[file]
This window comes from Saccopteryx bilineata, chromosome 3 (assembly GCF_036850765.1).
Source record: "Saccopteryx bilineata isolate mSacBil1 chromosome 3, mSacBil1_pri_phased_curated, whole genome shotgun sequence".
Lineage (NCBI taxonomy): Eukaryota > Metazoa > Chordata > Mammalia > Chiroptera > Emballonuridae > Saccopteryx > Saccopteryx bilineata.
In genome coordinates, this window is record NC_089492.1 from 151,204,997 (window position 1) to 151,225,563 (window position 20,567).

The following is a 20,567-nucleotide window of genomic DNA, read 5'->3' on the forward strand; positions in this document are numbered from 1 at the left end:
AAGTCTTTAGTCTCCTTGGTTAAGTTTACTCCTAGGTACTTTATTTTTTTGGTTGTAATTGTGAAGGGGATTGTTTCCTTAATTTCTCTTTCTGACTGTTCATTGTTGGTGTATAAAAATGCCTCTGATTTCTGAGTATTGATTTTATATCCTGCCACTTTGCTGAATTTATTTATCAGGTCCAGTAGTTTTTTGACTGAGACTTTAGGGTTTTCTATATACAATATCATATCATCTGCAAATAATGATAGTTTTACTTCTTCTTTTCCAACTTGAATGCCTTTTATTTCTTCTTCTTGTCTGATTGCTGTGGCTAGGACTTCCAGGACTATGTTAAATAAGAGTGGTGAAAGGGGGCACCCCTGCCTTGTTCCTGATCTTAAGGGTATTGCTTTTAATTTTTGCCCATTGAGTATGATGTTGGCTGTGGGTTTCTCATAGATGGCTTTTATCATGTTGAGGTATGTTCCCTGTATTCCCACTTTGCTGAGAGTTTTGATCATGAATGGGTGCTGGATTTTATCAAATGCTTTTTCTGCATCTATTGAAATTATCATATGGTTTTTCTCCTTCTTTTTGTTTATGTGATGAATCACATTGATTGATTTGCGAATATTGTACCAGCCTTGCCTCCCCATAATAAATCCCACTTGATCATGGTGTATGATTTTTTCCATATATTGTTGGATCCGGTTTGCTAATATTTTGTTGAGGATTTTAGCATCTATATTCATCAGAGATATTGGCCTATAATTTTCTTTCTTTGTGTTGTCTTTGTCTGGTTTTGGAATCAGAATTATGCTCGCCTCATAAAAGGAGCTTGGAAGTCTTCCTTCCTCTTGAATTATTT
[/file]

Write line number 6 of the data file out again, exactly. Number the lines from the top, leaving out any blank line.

AAGTCTTTAGTCTCCTTGGTTAAGTTTACTCCTAGGTACTTTATTTTTTTGGTTGTAATTGTGAAGGGGATTGTTTCCTTAATTTCTCTTTCTGACTGTTCATTGTTGGTGTATAAAAATGCCTCTGATTTCTGAGTATTGATTTTATATCCTGCCACTTTGCTGAATTTATTTATCAGGTCCAGTAGTTTTTTGACTGAGACTTTAGGGTTTTCTATATACAATATCATATCATCTGCAAATAATGATAGTTTTACTTCTTCTTTTCCAACTTGAATGCCTTTTATTTCTTCTTCTTGTCTGATTGCTGTGGCTAGGACTTCCAGGACTATGTTAAATAAGAGTGGTGAAAGGGGGCACCCCTGCCTTGTTCCTGATCTTAAGGGTATTGCTTTTAATTTTTGCCCATTGAGTATGATGTTGGCTGTGGGTTTCTCATAGATGGCTTTTATCATGTTGAGGTATGTTCCCTGTATTCCCACTTTGCTGAGAGTTTTGATCATGAATGGGTGCTGGATTTTATCAAATGCTTTTTCTGCATCTATTGAAATTATCATATGGTTTTTCTCCTTCTTTTTGTTTATGTGATGAATCACATTGATTGATTTGCGAATATTGTACCAGCCTTGCCTCCCCATAATAAATCCCACTTGATCATGGTGTATGATTTTTTCCATATATTGTTGGATCCGGTTTGCTAATATTTTGTTGAGGATTTTAGCATCTATATTCATCAGAGATATTGGCCTATAATTTTCTTTCTTTGTGTTGTCTTTGTCTGGTTTTGGAATCAGAATTATGCTCGCCTCATAAAAGGAGCTTGGAAGTCTTCCTTCCTCTTGAATTATTT